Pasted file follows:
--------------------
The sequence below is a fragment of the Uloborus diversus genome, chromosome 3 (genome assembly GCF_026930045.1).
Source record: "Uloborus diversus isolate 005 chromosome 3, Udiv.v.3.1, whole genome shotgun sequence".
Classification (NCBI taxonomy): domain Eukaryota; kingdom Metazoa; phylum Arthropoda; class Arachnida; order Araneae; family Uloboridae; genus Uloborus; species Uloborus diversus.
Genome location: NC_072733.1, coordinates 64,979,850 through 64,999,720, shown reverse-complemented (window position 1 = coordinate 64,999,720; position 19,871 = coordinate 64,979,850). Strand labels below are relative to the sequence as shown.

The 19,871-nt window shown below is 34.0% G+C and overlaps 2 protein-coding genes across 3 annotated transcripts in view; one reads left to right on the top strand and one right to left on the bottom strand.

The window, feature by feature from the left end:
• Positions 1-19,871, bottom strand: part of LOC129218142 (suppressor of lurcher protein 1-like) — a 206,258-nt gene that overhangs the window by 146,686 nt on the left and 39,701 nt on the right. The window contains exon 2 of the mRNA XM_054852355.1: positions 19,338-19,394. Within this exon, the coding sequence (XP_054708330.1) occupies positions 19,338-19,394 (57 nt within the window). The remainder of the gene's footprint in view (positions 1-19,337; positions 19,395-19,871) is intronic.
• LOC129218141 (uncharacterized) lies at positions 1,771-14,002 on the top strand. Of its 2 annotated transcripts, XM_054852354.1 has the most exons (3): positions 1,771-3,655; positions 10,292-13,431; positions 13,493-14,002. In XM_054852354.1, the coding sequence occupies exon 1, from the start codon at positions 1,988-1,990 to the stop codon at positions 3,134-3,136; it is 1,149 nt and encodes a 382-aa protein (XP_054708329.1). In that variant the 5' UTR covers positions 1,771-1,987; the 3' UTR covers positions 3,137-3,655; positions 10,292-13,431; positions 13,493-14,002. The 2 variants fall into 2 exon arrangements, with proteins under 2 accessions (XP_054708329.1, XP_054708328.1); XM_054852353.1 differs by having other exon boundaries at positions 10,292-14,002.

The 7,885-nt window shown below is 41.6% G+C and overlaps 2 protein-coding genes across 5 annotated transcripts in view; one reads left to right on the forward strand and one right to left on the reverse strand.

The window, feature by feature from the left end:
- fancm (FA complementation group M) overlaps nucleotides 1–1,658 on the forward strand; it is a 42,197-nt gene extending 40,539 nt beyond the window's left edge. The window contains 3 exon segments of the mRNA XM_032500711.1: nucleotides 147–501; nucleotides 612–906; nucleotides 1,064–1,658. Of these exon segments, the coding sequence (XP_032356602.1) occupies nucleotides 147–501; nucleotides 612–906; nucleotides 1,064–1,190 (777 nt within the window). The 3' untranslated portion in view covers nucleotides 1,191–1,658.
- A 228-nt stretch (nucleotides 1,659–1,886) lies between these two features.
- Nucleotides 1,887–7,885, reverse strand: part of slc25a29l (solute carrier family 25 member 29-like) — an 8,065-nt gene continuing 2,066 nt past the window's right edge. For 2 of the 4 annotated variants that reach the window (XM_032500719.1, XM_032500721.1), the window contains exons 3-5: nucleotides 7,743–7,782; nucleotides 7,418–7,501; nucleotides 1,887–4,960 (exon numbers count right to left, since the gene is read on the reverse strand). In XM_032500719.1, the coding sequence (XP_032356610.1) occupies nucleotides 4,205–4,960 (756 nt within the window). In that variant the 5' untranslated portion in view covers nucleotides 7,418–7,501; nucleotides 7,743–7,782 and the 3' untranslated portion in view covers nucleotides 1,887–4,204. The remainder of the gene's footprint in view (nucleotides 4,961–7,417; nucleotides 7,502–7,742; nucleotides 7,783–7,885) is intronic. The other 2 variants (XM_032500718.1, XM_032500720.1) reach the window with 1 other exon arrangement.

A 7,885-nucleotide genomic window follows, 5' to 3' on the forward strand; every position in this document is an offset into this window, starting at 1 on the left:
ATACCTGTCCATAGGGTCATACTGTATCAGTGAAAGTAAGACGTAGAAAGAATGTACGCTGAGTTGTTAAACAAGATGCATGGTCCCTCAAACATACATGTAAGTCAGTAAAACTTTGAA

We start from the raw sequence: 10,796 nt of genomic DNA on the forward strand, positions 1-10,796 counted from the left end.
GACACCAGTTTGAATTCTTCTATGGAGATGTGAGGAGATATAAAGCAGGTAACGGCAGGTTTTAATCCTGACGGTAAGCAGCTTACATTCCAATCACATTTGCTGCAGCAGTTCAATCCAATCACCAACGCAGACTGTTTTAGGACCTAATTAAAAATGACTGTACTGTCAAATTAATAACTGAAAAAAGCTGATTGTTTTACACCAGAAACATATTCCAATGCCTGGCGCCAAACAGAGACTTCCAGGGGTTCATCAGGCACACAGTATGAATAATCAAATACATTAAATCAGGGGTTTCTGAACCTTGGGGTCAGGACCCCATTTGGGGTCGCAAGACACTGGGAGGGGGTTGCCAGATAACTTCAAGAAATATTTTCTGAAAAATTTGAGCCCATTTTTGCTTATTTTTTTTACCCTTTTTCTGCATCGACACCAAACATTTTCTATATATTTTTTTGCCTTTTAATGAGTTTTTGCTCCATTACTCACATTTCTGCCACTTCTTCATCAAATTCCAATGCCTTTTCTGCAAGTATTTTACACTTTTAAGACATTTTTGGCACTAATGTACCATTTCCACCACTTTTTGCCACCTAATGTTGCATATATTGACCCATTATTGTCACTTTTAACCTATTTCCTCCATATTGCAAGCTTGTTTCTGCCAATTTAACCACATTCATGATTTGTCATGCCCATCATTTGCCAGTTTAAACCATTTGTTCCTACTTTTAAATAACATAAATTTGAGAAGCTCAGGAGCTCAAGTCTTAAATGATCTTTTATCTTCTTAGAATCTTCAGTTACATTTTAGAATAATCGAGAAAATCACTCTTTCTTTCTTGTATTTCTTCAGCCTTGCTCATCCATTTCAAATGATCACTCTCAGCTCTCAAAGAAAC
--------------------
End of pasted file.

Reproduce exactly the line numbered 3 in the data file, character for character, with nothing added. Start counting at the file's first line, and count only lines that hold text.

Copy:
Classification (NCBI taxonomy): domain Eukaryota; kingdom Metazoa; phylum Arthropoda; class Arachnida; order Araneae; family Uloboridae; genus Uloborus; species Uloborus diversus.